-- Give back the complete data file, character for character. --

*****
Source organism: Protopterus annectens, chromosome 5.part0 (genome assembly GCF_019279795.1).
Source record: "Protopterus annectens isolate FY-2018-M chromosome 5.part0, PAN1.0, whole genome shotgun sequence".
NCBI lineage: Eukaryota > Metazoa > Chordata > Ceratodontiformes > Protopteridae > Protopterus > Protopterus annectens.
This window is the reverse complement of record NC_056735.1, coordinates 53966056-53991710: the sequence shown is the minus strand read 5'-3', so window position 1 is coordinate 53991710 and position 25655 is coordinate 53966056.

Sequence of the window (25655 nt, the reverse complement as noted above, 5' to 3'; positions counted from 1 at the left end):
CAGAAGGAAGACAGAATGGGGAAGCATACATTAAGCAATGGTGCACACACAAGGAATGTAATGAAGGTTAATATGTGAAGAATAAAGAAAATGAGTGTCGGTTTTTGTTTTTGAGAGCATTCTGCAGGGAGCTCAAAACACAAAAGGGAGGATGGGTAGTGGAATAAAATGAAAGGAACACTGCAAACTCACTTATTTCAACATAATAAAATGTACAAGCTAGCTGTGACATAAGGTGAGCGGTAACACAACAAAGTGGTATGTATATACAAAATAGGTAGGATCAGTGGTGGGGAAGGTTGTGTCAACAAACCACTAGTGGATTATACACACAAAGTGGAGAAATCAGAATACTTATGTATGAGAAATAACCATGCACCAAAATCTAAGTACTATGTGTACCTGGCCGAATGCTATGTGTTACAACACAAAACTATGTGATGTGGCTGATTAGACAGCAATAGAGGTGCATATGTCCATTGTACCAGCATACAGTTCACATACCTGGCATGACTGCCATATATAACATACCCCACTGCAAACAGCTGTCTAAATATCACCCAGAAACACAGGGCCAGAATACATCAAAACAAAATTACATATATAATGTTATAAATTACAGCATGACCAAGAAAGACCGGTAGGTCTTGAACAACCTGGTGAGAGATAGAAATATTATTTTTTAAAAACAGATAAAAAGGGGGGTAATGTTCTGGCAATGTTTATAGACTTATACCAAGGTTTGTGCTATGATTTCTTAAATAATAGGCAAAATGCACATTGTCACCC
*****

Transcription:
Source organism: Protopterus annectens, chromosome 5.part0 (genome assembly GCF_019279795.1).
Source record: "Protopterus annectens isolate FY-2018-M chromosome 5.part0, PAN1.0, whole genome shotgun sequence".
NCBI lineage: Eukaryota > Metazoa > Chordata > Ceratodontiformes > Protopteridae > Protopterus > Protopterus annectens.
This window is the reverse complement of record NC_056735.1, coordinates 53966056-53991710: the sequence shown is the minus strand read 5'-3', so window position 1 is coordinate 53991710 and position 25655 is coordinate 53966056.

Sequence of the window (25655 nt, the reverse complement as noted above, 5' to 3'; positions counted from 1 at the left end):
CAGAAGGAAGACAGAATGGGGAAGCATACATTAAGCAATGGTGCACACACAAGGAATGTAATGAAGGTTAATATGTGAAGAATAAAGAAAATGAGTGTCGGTTTTTGTTTTTGAGAGCATTCTGCAGGGAGCTCAAAACACAAAAGGGAGGATGGGTAGTGGAATAAAATGAAAGGAACACTGCAAACTCACTTATTTCAACATAATAAAATGTACAAGCTAGCTGTGACATAAGGTGAGCGGTAACACAACAAAGTGGTATGTATATACAAAATAGGTAGGATCAGTGGTGGGGAAGGTTGTGTCAACAAACCACTAGTGGATTATACACACAAAGTGGAGAAATCAGAATACTTATGTATGAGAAATAACCATGCACCAAAATCTAAGTACTATGTGTACCTGGCCGAATGCTATGTGTTACAACACAAAACTATGTGATGTGGCTGATTAGACAGCAATAGAGGTGCATATGTCCATTGTACCAGCATACAGTTCACATACCTGGCATGACTGCCATATATAACATACCCCACTGCAAACAGCTGTCTAAATATCACCCAGAAACACAGGGCCAGAATACATCAAAACAAAATTACATATATAATGTTATAAATTACAGCATGACCAAGAAAGACCGGTAGGTCTTGAACAACCTGGTGAGAGATAGAAATATTATTTTTTAAAAACAGATAAAAAGGGGGGTAATGTTCTGGCAATGTTTATAGACTTATACCAAGGTTTGTGCTATGATTTCTTAAATAATAGGCAAAATGCACATTGTCACCC